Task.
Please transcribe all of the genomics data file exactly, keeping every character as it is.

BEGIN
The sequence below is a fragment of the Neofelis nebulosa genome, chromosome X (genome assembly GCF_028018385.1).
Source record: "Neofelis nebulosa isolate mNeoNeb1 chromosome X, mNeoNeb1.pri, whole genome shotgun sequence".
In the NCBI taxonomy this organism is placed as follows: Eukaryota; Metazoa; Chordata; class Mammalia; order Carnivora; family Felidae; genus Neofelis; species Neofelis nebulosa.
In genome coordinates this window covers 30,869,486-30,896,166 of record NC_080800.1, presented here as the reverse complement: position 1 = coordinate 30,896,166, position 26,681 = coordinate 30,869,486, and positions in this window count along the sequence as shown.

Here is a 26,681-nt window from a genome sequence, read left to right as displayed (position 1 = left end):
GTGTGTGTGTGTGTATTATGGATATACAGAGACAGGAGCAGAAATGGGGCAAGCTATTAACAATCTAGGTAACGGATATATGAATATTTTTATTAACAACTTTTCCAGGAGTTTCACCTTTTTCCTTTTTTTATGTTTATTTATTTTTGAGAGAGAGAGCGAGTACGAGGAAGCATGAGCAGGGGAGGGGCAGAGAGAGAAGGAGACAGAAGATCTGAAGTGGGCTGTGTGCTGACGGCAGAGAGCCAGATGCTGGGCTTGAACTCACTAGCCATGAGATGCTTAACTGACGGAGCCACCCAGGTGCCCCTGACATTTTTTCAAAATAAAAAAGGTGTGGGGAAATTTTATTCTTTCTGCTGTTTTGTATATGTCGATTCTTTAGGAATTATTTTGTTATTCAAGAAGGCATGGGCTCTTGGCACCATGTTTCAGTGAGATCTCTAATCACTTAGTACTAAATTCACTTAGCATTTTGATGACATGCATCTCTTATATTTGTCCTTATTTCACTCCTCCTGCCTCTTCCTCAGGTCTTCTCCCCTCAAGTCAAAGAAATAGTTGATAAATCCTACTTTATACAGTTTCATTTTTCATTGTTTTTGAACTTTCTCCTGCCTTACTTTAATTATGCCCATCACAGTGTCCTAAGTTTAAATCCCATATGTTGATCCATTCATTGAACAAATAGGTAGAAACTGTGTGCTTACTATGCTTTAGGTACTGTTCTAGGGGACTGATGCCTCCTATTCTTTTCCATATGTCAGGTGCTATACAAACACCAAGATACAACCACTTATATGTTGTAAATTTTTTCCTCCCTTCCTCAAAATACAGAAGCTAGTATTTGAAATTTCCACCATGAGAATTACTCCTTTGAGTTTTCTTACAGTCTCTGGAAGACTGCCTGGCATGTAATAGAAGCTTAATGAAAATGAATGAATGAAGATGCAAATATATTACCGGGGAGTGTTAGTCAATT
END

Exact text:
The sequence below is a fragment of the Neofelis nebulosa genome, chromosome X (genome assembly GCF_028018385.1).
Source record: "Neofelis nebulosa isolate mNeoNeb1 chromosome X, mNeoNeb1.pri, whole genome shotgun sequence".
In the NCBI taxonomy this organism is placed as follows: Eukaryota; Metazoa; Chordata; class Mammalia; order Carnivora; family Felidae; genus Neofelis; species Neofelis nebulosa.
In genome coordinates this window covers 30,869,486-30,896,166 of record NC_080800.1, presented here as the reverse complement: position 1 = coordinate 30,896,166, position 26,681 = coordinate 30,869,486, and positions in this window count along the sequence as shown.

Here is a 26,681-nt window from a genome sequence, read left to right as displayed (position 1 = left end):
GTGTGTGTGTGTGTATTATGGATATACAGAGACAGGAGCAGAAATGGGGCAAGCTATTAACAATCTAGGTAACGGATATATGAATATTTTTATTAACAACTTTTCCAGGAGTTTCACCTTTTTCCTTTTTTTATGTTTATTTATTTTTGAGAGAGAGAGCGAGTACGAGGAAGCATGAGCAGGGGAGGGGCAGAGAGAGAAGGAGACAGAAGATCTGAAGTGGGCTGTGTGCTGACGGCAGAGAGCCAGATGCTGGGCTTGAACTCACTAGCCATGAGATGCTTAACTGACGGAGCCACCCAGGTGCCCCTGACATTTTTTCAAAATAAAAAAGGTGTGGGGAAATTTTATTCTTTCTGCTGTTTTGTATATGTCGATTCTTTAGGAATTATTTTGTTATTCAAGAAGGCATGGGCTCTTGGCACCATGTTTCAGTGAGATCTCTAATCACTTAGTACTAAATTCACTTAGCATTTTGATGACATGCATCTCTTATATTTGTCCTTATTTCACTCCTCCTGCCTCTTCCTCAGGTCTTCTCCCCTCAAGTCAAAGAAATAGTTGATAAATCCTACTTTATACAGTTTCATTTTTCATTGTTTTTGAACTTTCTCCTGCCTTACTTTAATTATGCCCATCACAGTGTCCTAAGTTTAAATCCCATATGTTGATCCATTCATTGAACAAATAGGTAGAAACTGTGTGCTTACTATGCTTTAGGTACTGTTCTAGGGGACTGATGCCTCCTATTCTTTTCCATATGTCAGGTGCTATACAAACACCAAGATACAACCACTTATATGTTGTAAATTTTTTCCTCCCTTCCTCAAAATACAGAAGCTAGTATTTGAAATTTCCACCATGAGAATTACTCCTTTGAGTTTTCTTACAGTCTCTGGAAGACTGCCTGGCATGTAATAGAAGCTTAATGAAAATGAATGAATGAAGATGCAAATATATTACCGGGGAGTGTTAGTCAATT